USSOUTHCOM conducts multi-national crisis management experiment
December 14, 2006
U.S. Southern Command (SOUTHCOM), the Argentine Military, and the Honduran Permanent Committee on Contingencies (COPECO) concluded a four-day Crisis Management Experiment in Buenos Aires, Argentina, on Dec. 7th.
The experiment with Argentina and included a virtual environment to collaborate in Honduras, the U.S. Southern Command in Miami, and with a representative from Brazil. The experiment focused on collaborative crisis planning and execution using emerging information sharing technologies and processes.
Last year, the first Crisis Management experiment, also held in Buenos Aires, opened the door to begin military to military Science and Technology collaboration between SOUTHCOM and the Argentine forces.
This year's Crisis Management II (CMII) was far more robust than the previous experiment. By implementing information sharing technologies from web based planning to continuous virtual collaboration, working groups in Honduras, Miami, and other U.S. Organizations, such as Joint Forces Command (JFCOM) and the Defense Threat Reduction Agency (DTRA), were able to contribute problem-solving expertise from their permanent locations.
This year's experiment introduced Crisis Management Software produced by Argentina's Military Science and Technology Center, a Cross Domain Collaborative Information Environment sponsored by JFCOM, and Weapons of Mass Destruction Collaborative Advisory Response System sponsored by DTRA. These technologies were tested by Argentinean and U.S Military personnel under simulated catastrophe scenarios involving a hurricane, a chemical incident, a disease outbreak and civil unrest in conjunction with peacekeeping operations on a hypothetical island.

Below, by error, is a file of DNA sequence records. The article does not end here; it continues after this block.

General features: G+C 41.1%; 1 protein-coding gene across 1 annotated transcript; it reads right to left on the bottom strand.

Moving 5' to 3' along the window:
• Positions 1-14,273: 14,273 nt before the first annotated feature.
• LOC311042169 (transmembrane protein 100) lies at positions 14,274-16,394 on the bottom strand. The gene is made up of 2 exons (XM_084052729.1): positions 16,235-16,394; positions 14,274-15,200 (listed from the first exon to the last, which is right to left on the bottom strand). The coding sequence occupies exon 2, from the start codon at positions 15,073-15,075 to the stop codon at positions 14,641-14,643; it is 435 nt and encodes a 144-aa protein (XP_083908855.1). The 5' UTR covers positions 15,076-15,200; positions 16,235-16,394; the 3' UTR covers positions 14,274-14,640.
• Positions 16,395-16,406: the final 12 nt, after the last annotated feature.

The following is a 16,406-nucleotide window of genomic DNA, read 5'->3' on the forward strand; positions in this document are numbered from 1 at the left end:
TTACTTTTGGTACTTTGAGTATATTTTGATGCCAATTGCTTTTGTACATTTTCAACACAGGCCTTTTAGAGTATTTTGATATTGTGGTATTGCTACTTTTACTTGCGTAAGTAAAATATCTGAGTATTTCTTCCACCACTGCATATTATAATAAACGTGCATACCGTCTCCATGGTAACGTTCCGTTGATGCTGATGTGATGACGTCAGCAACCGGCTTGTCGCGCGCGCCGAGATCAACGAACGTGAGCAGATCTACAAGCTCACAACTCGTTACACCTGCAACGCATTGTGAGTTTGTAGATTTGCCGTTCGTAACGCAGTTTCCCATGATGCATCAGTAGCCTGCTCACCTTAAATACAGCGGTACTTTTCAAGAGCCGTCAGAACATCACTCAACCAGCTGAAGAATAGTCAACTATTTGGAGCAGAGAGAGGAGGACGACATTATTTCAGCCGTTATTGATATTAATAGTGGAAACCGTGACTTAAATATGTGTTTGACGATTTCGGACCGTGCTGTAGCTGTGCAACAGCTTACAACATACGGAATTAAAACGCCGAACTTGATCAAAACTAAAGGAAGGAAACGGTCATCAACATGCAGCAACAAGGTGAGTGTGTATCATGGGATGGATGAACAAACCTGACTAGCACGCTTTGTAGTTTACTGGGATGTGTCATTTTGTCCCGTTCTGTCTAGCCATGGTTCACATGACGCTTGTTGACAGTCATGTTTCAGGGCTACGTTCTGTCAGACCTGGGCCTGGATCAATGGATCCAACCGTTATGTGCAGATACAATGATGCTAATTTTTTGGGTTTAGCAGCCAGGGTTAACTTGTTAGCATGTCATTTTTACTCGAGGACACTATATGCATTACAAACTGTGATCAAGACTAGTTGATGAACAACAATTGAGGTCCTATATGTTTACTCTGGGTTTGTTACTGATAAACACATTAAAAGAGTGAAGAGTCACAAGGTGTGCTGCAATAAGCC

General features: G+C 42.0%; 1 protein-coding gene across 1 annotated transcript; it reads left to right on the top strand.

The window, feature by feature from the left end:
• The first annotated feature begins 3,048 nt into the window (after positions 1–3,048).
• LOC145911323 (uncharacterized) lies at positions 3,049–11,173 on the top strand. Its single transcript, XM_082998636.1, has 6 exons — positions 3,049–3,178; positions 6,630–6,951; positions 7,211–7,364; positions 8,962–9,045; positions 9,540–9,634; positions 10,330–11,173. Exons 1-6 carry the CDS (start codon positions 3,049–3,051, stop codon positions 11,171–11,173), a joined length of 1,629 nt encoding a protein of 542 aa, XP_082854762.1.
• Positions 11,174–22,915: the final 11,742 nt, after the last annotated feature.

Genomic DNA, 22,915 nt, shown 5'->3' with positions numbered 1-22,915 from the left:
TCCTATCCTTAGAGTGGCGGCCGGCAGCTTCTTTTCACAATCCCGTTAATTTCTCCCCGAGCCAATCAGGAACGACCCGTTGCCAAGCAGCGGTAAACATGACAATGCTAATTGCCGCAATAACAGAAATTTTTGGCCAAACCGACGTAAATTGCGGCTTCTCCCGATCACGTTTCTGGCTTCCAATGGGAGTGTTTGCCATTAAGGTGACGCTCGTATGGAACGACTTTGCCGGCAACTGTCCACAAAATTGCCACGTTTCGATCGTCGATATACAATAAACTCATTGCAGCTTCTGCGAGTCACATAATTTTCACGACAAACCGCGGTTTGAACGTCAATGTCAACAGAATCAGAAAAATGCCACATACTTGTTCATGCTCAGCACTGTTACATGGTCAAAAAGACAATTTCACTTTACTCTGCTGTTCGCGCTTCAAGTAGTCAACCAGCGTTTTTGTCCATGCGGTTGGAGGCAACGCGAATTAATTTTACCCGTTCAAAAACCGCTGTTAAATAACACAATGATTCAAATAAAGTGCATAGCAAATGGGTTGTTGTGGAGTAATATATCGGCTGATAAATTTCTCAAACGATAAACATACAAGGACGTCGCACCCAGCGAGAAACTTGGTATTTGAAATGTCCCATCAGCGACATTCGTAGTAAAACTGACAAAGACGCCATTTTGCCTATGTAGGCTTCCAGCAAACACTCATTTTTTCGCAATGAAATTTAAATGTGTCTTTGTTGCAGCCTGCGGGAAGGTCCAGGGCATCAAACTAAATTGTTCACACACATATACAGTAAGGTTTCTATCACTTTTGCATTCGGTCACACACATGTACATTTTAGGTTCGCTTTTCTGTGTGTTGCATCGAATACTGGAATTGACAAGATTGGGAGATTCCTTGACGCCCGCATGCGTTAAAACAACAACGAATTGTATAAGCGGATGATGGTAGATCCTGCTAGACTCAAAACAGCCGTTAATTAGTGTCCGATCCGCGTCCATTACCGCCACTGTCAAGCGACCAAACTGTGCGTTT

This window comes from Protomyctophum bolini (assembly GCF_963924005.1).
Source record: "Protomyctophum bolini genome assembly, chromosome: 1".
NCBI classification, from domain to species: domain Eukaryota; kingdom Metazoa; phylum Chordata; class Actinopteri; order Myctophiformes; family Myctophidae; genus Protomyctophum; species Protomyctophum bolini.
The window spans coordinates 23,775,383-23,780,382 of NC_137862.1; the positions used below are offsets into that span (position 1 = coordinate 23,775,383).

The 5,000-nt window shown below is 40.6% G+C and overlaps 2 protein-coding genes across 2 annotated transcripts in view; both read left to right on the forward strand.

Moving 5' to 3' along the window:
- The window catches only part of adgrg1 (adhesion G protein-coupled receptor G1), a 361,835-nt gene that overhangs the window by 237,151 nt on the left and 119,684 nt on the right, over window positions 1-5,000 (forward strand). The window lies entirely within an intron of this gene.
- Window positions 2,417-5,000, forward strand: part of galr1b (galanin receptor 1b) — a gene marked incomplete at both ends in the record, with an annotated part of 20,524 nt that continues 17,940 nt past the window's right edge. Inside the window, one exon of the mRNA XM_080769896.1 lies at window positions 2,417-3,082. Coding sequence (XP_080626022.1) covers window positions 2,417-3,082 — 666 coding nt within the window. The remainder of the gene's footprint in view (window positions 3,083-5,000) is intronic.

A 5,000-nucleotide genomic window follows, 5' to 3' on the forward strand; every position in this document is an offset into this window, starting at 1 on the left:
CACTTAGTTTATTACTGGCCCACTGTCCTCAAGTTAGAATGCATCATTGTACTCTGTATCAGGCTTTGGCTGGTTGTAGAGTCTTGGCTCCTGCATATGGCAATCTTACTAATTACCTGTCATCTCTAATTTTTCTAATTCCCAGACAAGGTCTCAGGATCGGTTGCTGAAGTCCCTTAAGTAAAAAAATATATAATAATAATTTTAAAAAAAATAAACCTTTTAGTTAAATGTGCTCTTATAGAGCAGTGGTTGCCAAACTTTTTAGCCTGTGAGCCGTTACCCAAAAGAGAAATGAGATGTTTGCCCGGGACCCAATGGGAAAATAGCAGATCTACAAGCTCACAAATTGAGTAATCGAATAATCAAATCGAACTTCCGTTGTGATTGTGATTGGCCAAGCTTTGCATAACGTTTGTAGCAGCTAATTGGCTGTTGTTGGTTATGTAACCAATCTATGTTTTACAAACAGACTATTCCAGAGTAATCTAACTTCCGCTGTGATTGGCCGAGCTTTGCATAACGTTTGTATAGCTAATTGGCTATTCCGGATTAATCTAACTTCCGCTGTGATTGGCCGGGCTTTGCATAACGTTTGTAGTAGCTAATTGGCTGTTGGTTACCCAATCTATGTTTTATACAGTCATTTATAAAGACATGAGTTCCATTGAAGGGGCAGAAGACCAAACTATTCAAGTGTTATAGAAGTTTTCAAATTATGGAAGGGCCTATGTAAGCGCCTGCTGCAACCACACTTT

The new technologies and innovative processes used to facilitate virtual collaboration, distributed execution, instant messaging, automated and simultaneous translation, crisis management software, digital mapping, forecasting of chemical propagation and disease tracking at low costs, are tools that will increase the region's capabilities to respond to disasters.
This experiment points to a future when leaders anywhere can contribute their expertise to any activity at any time to mitigate human suffering and damage in a crisis situation.
When summing up the experiment, Brig. Gen. Rico Aponte, U.S. Southern Command's Director of Transformation, said, "When disaster strikes, responding forces are best aided by familiarity of response procedures. This experiment attempted to bring technological solutions to language barriers, knowledge management, and geographical information challenges. With Crisis Management II, we have taken another step to solve these difficult problems; and I am confident that the spirit of cooperation shown demonstrates a lasting commitment between partner nations."